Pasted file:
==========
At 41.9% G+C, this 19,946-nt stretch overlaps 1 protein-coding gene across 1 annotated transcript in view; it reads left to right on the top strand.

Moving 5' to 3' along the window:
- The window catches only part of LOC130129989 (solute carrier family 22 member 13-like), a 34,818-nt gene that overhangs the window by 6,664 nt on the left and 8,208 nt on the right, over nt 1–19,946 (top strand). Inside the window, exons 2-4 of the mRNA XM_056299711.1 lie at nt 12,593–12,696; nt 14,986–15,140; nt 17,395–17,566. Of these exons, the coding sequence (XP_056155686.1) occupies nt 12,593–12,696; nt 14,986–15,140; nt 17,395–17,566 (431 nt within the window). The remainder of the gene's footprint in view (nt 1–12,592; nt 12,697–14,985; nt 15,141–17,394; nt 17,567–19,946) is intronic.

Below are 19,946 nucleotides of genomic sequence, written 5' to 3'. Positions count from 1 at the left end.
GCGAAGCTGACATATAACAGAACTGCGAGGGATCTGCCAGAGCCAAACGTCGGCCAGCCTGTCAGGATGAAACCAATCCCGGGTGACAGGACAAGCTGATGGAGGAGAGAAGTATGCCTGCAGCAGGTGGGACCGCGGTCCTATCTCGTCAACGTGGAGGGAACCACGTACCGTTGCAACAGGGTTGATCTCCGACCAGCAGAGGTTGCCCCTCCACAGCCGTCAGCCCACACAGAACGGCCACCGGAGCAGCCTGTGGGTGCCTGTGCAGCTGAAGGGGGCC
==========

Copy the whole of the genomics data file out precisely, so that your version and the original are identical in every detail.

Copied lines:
At 41.9% G+C, this 19,946-nt stretch overlaps 1 protein-coding gene across 1 annotated transcript in view; it reads left to right on the top strand.

Moving 5' to 3' along the window:
- The window catches only part of LOC130129989 (solute carrier family 22 member 13-like), a 34,818-nt gene that overhangs the window by 6,664 nt on the left and 8,208 nt on the right, over nt 1–19,946 (top strand). Inside the window, exons 2-4 of the mRNA XM_056299711.1 lie at nt 12,593–12,696; nt 14,986–15,140; nt 17,395–17,566. Of these exons, the coding sequence (XP_056155686.1) occupies nt 12,593–12,696; nt 14,986–15,140; nt 17,395–17,566 (431 nt within the window). The remainder of the gene's footprint in view (nt 1–12,592; nt 12,697–14,985; nt 15,141–17,394; nt 17,567–19,946) is intronic.

Below are 19,946 nucleotides of genomic sequence, written 5' to 3'. Positions count from 1 at the left end.
GCGAAGCTGACATATAACAGAACTGCGAGGGATCTGCCAGAGCCAAACGTCGGCCAGCCTGTCAGGATGAAACCAATCCCGGGTGACAGGACAAGCTGATGGAGGAGAGAAGTATGCCTGCAGCAGGTGGGACCGCGGTCCTATCTCGTCAACGTGGAGGGAACCACGTACCGTTGCAACAGGGTTGATCTCCGACCAGCAGAGGTTGCCCCTCCACAGCCGTCAGCCCACACAGAACGGCCACCGGAGCAGCCTGTGGGTGCCTGTGCAGCTGAAGGGGGCC